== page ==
Will non-profits save community newspapers?

January 18, 2016
type shelf with question mark

The news last week that the Philadelphia Inquirer and its sister properties, the Philadelphia Daily News and Philly.com, would in essence become a non-profit set off a national debate as to whether this new corporate structure is a panacea for all that ails the chronically ill newspaper industry.

The transformation was made possible by the paper’s owner, philanthropist and ex-cable TV exec Gerry Lenfest. His largesse, which includes seed funding of $20 million, is to be admired. The Inquirer quotes Lenfest as saying, “Of all the things I’ve done, this is the most important. Because of the journalism.”

How true. With 20 Pulitzers, the Philadelphia Inquirer has long-served as the pine tar that binds us together as Philadelphians. Lenfest’s gift is unique unto itself, a savior’s model, unlike the non-profit/trust models underpinning The Tampa Tribune or the U.K.’s Guardian. In both cases, the papers were intended to serve as cash engines for funding the public good of their parent entities. Lenfest believes that his non-profit will secure the necessary funding to keep the patient alive and breathing long enough to figure out how to monetize new digital channels.

And therein lays the rub. The Inquirer’s new non-profit is hoping foundations and corporations will fork over slugs of money to finance the good works of serious journalism, the value of which is undeniable. But what isn’t so certain is whether those other than advertisers will be willing to subsidize the 20th century manufacturing and distribution technologies of newspaper publishing. The glory of printing economics is scale, and the greater the numbers, the cheaper is production. But when those economics run in reverse, publishers are brutalized twice, once when they lose a reader and again when that loss increases the cost of serving all who remain. The problem with community newspapers rests with the mechanics, not in the ultimate good they do rooting out corruption, embarrassing scoundrels or publishing high school soccer scores.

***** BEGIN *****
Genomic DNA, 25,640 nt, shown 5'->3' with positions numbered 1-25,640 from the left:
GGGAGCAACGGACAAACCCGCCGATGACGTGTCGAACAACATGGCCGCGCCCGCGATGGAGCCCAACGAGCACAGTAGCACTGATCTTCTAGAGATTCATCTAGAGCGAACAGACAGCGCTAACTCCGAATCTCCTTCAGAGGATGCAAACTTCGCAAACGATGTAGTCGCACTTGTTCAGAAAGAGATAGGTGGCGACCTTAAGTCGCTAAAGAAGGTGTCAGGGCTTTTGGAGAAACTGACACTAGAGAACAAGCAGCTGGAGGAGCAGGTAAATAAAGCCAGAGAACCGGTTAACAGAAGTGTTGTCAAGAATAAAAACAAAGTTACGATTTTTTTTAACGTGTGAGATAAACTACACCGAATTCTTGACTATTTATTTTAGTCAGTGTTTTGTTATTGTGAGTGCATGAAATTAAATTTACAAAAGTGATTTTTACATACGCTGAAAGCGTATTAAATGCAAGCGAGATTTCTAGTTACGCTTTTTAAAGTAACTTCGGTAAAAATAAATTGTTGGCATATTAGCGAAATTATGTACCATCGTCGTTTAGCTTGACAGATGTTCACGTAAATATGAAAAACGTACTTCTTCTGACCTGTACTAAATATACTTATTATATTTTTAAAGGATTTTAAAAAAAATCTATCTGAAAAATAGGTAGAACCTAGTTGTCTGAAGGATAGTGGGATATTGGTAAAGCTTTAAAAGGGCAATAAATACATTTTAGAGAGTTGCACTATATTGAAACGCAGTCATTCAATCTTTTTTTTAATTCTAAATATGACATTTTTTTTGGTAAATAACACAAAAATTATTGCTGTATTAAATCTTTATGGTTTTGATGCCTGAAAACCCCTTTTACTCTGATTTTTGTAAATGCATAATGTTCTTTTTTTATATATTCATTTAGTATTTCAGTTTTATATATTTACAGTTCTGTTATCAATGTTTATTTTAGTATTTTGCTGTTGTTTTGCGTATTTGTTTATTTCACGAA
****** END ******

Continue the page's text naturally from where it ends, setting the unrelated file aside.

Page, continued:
It’s questionable whether non-profits will invest in 20th Century technology to finance journalism. A better route—for profit or not—is to go completely digital.

The Inquirer might do better to make a bolder move and simply stop the madness, stop the presses, and go wholly digital. That’s what’s behind the $1 billion valuation of other news properties, such as the Huffington Post and the brilliance of Henry Bloget’s Business Insider. Regardless of corporate structure, community newspapers can only survive if freed from Gutenberg’s 15th century economics. Let’s hope they come to terms with that reality soon so that their good work, and the public’s contribution to it, can make the greatest possible impact.

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